The Taliban’s rapid advances have caught the region and the United States off guard. The deterioration in security has forced India, along with many other countries, to retrench its diplomatic presence in the country, closing consulates outside of the capital of Kabul. There have been conflicting reports over the past month over whether or not Indian officials have engaged in talks with Taliban representatives in Qatar. Afghanistan’s neighbors all prefer a negotiated political settlement to the conflict but are preparing for the worst and could look to armed Afghan factions to protect their interests. Meanwhile, Kabul and Islamabad are blaming each other for the spiraling security situation.

Militia near the front line with the Taliban in Balkh province, July 10, 2021. Concerned by the Taliban’s offensive, regional power brokers in recent weeks are recruiting and arming volunteer militias. (Jim Huylebroek/The New York Times)
Militia near the front line with the Taliban in Balkh province, July 10, 2021. Concerned by the Taliban’s offensive, regional power brokers in recent weeks are recruiting and arming volunteer militias. (Jim Huylebroek/The New York Times)

USIP’s Vikram Singh, Richard Olson and Tamanna Salikuddin look at how India is approaching the evolving situation in Afghanistan, the potential for regional powers to mobilize proxy forces in the country and how the United States can mediate between Afghanistan and Pakistan as relations sour.

How is India approaching the evolving security and political situation in Afghanistan, and how does it view the U.S. decision to militarily withdraw by the end of this summer?

Singh: Indian officials have long expected and accepted that the United States could not stay in Afghanistan forever. Twenty years is a long time. They are disappointed, however, at what they see as inadequate planning and preparation. Everyone is reeling from the Taliban’s rapid military advances. Neither India nor other regional powers (nor U.S. officials, for that matter) expected to see the Taliban take control of so many districts and border crossings so rapidly. Withdrawing vulnerable personnel from regional posts in this uncertain situation is prudent. But as a major donor with over $3 billion in aid projects in Afghanistan, India needs personnel in these places to manage projects in the future if Afghanistan’s partisans ever reach a peace deal. Delhi is hoping for the best and preparing for the worst.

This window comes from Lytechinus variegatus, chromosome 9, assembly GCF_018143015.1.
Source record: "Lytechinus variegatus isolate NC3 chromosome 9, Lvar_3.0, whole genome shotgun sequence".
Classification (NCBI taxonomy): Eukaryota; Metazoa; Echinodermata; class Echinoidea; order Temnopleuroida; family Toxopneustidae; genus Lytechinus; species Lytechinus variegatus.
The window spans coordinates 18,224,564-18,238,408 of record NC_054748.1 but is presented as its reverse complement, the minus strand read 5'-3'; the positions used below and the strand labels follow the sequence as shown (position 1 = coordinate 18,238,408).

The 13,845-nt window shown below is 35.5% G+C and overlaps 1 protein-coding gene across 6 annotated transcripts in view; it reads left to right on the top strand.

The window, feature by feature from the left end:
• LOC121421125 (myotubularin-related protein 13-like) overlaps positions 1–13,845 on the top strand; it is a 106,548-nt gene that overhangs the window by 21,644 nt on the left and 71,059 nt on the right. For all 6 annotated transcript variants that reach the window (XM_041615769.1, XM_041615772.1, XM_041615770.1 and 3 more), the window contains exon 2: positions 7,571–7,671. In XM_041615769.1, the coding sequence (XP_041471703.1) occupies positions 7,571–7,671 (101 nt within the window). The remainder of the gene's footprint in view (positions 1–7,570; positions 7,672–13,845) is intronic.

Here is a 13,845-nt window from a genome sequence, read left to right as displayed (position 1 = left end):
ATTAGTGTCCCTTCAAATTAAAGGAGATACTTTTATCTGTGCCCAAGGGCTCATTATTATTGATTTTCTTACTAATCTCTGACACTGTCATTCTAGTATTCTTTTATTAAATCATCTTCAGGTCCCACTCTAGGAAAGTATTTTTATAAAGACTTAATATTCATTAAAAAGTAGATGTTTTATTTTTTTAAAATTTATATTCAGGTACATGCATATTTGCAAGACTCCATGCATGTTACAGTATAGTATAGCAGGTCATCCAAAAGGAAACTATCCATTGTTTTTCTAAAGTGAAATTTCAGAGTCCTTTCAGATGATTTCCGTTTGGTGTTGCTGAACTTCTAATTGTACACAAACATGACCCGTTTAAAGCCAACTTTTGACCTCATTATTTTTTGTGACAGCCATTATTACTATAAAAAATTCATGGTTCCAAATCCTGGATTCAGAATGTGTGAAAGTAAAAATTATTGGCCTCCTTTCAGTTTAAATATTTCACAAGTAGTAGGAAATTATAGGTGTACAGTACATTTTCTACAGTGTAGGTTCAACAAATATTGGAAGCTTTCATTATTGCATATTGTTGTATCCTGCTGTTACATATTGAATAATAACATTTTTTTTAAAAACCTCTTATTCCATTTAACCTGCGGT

India supports a political solution to the war that includes the Taliban but protects the many gains of the past 20 years. If that can be achieved, India will likely remain a major source of assistance for the Afghan people. I have no knowledge of any Indian government outreach to the Taliban, but it would be in line with actions by other nations as they try to shape Taliban behavior.

Leaders in New Delhi do not expect a peace deal, however. They view the Taliban as committed to its narrow and repressive interpretation of Islam and dominance of Afghan society. If the Taliban’s bloody onslaught continues all the way to Kabul, it will spell the end of large-scale international aid, including from India. Instead, India and other regional players will look to proxies to protect their interests. The Taliban’s prize would be a broken and isolated country.

Several regional powerbrokers in Afghanistan have mobilized or re-mobilized militia forces. Many of these leaders have political ties to regional powers, including India, Iran and Russia, who may view the Taliban advance with alarm. To what extent do you see these states redirecting assistance to these favored commanders, as opposed to the central government or uniformed security services? Is there a risk of broader regional conflict if Afghanistan draws in opposing states in support of the warring parties in-country?